Dr William Peters, an ardent longstanding advocate of HDC, highlighted the better survival rates in both arms of the clinical trials (HDC and conventional dose therapy) compared to women who were treated outside of clinical trials. This is an important point to remember if results from uncontrolled clinical trials are compared to historical outcomes for the condition as phase II trials often were; people treated as part of a clinical trial in specialist units tend to have better survival rates than women treated elsewhere.
The five studies reporting summary results at the conference had variations in their methodology and the most significant of these was that Bezwoda was using HDC as a first treatment for metastatic breast cancer whereas all of the others used it after patients had already been treated with conventional doses of chemotherapy. The difference between the South African results of Bezwoda and the four other groups were discussed and one contributor highlighted the fact that Bezwoda was using HDC as a primary treatment and suggested that the difference in his results might suggest that standard treatment made cells resistant to chemotherapy and added that:
“We will probably see a national study developed in the United States to test high-dose therapy alone”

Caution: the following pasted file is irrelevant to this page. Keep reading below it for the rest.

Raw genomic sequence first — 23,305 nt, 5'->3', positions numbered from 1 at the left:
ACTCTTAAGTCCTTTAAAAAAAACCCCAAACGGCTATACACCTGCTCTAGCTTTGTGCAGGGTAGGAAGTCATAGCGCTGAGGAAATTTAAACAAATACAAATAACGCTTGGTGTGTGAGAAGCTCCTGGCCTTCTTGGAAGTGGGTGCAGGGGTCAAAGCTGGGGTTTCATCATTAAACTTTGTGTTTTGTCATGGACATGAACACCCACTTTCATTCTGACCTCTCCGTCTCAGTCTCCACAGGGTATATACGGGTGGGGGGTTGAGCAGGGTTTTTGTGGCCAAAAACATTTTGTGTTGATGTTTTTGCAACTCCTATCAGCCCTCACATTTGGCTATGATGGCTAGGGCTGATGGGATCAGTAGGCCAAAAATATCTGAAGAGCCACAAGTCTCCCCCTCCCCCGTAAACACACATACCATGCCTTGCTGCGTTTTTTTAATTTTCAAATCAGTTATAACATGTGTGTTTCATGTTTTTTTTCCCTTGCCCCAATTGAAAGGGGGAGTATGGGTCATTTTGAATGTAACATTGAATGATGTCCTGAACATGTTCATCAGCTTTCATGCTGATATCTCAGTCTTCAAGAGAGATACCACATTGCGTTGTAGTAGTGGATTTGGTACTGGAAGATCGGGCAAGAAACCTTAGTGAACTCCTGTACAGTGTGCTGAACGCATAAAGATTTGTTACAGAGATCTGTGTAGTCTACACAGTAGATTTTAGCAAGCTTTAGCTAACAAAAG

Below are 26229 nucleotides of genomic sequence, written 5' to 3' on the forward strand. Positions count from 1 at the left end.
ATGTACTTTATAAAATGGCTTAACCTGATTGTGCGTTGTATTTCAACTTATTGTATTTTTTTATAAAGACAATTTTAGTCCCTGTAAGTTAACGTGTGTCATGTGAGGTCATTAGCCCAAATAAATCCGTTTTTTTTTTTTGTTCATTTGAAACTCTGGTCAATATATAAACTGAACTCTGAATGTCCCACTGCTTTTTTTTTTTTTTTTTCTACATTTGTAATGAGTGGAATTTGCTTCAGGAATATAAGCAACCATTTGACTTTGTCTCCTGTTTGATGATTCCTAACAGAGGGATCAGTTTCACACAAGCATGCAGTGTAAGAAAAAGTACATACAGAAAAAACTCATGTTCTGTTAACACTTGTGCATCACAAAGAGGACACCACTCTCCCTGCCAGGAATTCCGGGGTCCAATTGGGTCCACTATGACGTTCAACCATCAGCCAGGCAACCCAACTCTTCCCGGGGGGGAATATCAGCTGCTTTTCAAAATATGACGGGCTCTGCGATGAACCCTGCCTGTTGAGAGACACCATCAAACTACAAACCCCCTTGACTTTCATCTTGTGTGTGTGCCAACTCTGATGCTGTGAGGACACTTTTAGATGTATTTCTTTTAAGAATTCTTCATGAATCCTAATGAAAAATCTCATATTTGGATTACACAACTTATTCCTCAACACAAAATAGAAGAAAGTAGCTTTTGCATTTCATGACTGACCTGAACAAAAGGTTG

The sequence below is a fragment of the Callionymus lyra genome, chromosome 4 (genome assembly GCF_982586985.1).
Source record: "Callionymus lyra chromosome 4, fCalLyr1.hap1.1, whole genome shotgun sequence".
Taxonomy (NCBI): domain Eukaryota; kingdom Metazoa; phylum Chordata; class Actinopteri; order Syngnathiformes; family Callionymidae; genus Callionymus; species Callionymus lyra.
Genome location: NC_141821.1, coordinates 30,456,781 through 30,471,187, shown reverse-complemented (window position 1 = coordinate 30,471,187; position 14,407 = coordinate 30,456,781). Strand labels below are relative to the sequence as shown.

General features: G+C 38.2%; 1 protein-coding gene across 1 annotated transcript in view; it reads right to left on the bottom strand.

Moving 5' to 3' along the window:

If such a study had been initiated it would have been largely because of Bezwoda’s apparent success in using this mode of treatment because as he put it:
“We were giving the most effective treatment first”
In this conference report in an academic journal there was no hint of any suspicions about the results of Bezwoda.
An article by Denise Grady in the New York Times reporting on this Atlanta conference published on May 18th 1999 again highlighted the difference between the results of Bezwoda’s study and the four other controlled studies. Once again experts attending the conference were quoted voicing a range of different conclusions about the usefulness of HDC as a result of the conference presentations. Again the possibility that Bezwoda got better results because he gave patients HDC without any previous use of lower doses of chemotherapy was given as one possible reason for his success. However right at the end of the piece there is a statement that indicates that some delegates were suspicious of Bezwoda’s results and it was stated that some of them had asked:
“The National Cancer Center to send a scientist to South Africa to re-examine the study data”